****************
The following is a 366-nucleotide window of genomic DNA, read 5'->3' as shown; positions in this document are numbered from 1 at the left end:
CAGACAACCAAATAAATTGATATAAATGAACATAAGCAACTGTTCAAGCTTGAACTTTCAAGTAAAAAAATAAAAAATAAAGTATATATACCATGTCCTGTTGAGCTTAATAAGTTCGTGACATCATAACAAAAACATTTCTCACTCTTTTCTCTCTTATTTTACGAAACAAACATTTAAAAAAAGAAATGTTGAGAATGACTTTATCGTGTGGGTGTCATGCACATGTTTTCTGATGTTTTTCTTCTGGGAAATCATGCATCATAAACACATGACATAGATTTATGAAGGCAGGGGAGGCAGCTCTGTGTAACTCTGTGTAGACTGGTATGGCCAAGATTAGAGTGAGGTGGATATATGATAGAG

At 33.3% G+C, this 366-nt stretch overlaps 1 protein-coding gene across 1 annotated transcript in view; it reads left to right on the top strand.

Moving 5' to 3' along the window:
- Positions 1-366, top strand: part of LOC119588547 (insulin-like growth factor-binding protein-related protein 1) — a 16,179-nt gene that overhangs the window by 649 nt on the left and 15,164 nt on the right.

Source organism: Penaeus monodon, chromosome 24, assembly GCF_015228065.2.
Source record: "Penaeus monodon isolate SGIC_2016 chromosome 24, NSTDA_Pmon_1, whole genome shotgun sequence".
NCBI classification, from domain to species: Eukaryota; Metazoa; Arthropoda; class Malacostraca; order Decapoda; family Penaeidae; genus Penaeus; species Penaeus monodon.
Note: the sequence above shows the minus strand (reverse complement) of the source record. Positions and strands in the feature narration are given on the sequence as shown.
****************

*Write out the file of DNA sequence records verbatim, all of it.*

The following is a 366-nucleotide window of genomic DNA, read 5'->3' as shown; positions in this document are numbered from 1 at the left end:
CAGACAACCAAATAAATTGATATAAATGAACATAAGCAACTGTTCAAGCTTGAACTTTCAAGTAAAAAAATAAAAAATAAAGTATATATACCATGTCCTGTTGAGCTTAATAAGTTCGTGACATCATAACAAAAACATTTCTCACTCTTTTCTCTCTTATTTTACGAAACAAACATTTAAAAAAAGAAATGTTGAGAATGACTTTATCGTGTGGGTGTCATGCACATGTTTTCTGATGTTTTTCTTCTGGGAAATCATGCATCATAAACACATGACATAGATTTATGAAGGCAGGGGAGGCAGCTCTGTGTAACTCTGTGTAGACTGGTATGGCCAAGATTAGAGTGAGGTGGATATATGATAGAG

At 33.3% G+C, this 366-nt stretch overlaps 1 protein-coding gene across 1 annotated transcript in view; it reads left to right on the top strand.

Moving 5' to 3' along the window:
- Positions 1-366, top strand: part of LOC119588547 (insulin-like growth factor-binding protein-related protein 1) — a 16,179-nt gene that overhangs the window by 649 nt on the left and 15,164 nt on the right.

Source organism: Penaeus monodon, chromosome 24, assembly GCF_015228065.2.
Source record: "Penaeus monodon isolate SGIC_2016 chromosome 24, NSTDA_Pmon_1, whole genome shotgun sequence".
NCBI classification, from domain to species: Eukaryota; Metazoa; Arthropoda; class Malacostraca; order Decapoda; family Penaeidae; genus Penaeus; species Penaeus monodon.
Note: the sequence above shows the minus strand (reverse complement) of the source record. Positions and strands in the feature narration are given on the sequence as shown.